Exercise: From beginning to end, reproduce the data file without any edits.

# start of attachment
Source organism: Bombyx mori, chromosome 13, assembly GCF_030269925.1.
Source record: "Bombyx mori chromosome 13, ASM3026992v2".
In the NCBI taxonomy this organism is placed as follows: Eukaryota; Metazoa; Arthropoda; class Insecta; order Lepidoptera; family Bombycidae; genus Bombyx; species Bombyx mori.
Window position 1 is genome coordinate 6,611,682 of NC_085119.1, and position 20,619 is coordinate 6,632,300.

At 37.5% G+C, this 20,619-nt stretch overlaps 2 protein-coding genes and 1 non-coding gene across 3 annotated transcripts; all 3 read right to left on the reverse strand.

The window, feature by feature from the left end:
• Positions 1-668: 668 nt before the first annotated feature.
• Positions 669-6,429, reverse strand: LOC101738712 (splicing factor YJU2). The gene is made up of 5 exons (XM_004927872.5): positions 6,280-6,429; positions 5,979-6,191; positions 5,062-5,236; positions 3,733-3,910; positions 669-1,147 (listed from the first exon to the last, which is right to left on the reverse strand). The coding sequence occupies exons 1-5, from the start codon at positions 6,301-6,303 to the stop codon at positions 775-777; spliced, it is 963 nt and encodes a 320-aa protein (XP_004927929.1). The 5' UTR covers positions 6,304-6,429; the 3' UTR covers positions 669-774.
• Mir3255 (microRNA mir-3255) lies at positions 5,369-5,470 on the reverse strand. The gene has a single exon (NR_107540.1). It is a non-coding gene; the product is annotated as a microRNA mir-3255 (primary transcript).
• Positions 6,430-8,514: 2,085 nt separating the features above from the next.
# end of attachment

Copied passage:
Source organism: Bombyx mori, chromosome 13, assembly GCF_030269925.1.
Source record: "Bombyx mori chromosome 13, ASM3026992v2".
In the NCBI taxonomy this organism is placed as follows: Eukaryota; Metazoa; Arthropoda; class Insecta; order Lepidoptera; family Bombycidae; genus Bombyx; species Bombyx mori.
Window position 1 is genome coordinate 6,611,682 of NC_085119.1, and position 20,619 is coordinate 6,632,300.

At 37.5% G+C, this 20,619-nt stretch overlaps 2 protein-coding genes and 1 non-coding gene across 3 annotated transcripts; all 3 read right to left on the reverse strand.

The window, feature by feature from the left end:
• Positions 1-668: 668 nt before the first annotated feature.
• Positions 669-6,429, reverse strand: LOC101738712 (splicing factor YJU2). The gene is made up of 5 exons (XM_004927872.5): positions 6,280-6,429; positions 5,979-6,191; positions 5,062-5,236; positions 3,733-3,910; positions 669-1,147 (listed from the first exon to the last, which is right to left on the reverse strand). The coding sequence occupies exons 1-5, from the start codon at positions 6,301-6,303 to the stop codon at positions 775-777; spliced, it is 963 nt and encodes a 320-aa protein (XP_004927929.1). The 5' UTR covers positions 6,304-6,429; the 3' UTR covers positions 669-774.
• Mir3255 (microRNA mir-3255) lies at positions 5,369-5,470 on the reverse strand. The gene has a single exon (NR_107540.1). It is a non-coding gene; the product is annotated as a microRNA mir-3255 (primary transcript).
• Positions 6,430-8,514: 2,085 nt separating the features above from the next.